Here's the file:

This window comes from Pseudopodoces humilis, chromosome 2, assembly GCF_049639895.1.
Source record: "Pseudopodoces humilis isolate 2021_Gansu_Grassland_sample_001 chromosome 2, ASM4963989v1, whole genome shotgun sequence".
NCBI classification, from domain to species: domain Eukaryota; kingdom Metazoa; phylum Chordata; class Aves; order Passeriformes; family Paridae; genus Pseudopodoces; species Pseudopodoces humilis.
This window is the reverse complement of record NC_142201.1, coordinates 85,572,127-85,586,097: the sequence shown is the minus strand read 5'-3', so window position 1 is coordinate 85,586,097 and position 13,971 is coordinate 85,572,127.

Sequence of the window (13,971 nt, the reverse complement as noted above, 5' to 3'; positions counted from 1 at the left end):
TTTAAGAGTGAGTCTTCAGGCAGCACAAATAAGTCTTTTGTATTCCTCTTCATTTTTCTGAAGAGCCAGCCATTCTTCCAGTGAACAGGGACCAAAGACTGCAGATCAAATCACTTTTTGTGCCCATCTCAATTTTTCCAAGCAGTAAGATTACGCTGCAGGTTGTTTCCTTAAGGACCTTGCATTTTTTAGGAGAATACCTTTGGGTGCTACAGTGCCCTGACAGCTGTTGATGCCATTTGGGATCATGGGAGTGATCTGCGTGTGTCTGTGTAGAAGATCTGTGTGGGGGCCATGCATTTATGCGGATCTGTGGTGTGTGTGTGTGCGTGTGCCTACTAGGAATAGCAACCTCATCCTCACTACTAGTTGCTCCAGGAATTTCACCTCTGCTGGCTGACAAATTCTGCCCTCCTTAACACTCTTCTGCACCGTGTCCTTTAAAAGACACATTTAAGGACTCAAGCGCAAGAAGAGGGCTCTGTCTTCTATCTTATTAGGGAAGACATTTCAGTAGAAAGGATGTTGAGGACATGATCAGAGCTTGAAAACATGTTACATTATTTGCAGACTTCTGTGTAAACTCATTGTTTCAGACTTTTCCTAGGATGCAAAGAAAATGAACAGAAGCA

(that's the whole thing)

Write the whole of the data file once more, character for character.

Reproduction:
This window comes from Pseudopodoces humilis, chromosome 2, assembly GCF_049639895.1.
Source record: "Pseudopodoces humilis isolate 2021_Gansu_Grassland_sample_001 chromosome 2, ASM4963989v1, whole genome shotgun sequence".
NCBI classification, from domain to species: domain Eukaryota; kingdom Metazoa; phylum Chordata; class Aves; order Passeriformes; family Paridae; genus Pseudopodoces; species Pseudopodoces humilis.
This window is the reverse complement of record NC_142201.1, coordinates 85,572,127-85,586,097: the sequence shown is the minus strand read 5'-3', so window position 1 is coordinate 85,586,097 and position 13,971 is coordinate 85,572,127.

Sequence of the window (13,971 nt, the reverse complement as noted above, 5' to 3'; positions counted from 1 at the left end):
TTTAAGAGTGAGTCTTCAGGCAGCACAAATAAGTCTTTTGTATTCCTCTTCATTTTTCTGAAGAGCCAGCCATTCTTCCAGTGAACAGGGACCAAAGACTGCAGATCAAATCACTTTTTGTGCCCATCTCAATTTTTCCAAGCAGTAAGATTACGCTGCAGGTTGTTTCCTTAAGGACCTTGCATTTTTTAGGAGAATACCTTTGGGTGCTACAGTGCCCTGACAGCTGTTGATGCCATTTGGGATCATGGGAGTGATCTGCGTGTGTCTGTGTAGAAGATCTGTGTGGGGGCCATGCATTTATGCGGATCTGTGGTGTGTGTGTGTGCGTGTGCCTACTAGGAATAGCAACCTCATCCTCACTACTAGTTGCTCCAGGAATTTCACCTCTGCTGGCTGACAAATTCTGCCCTCCTTAACACTCTTCTGCACCGTGTCCTTTAAAAGACACATTTAAGGACTCAAGCGCAAGAAGAGGGCTCTGTCTTCTATCTTATTAGGGAAGACATTTCAGTAGAAAGGATGTTGAGGACATGATCAGAGCTTGAAAACATGTTACATTATTTGCAGACTTCTGTGTAAACTCATTGTTTCAGACTTTTCCTAGGATGCAAAGAAAATGAACAGAAGCA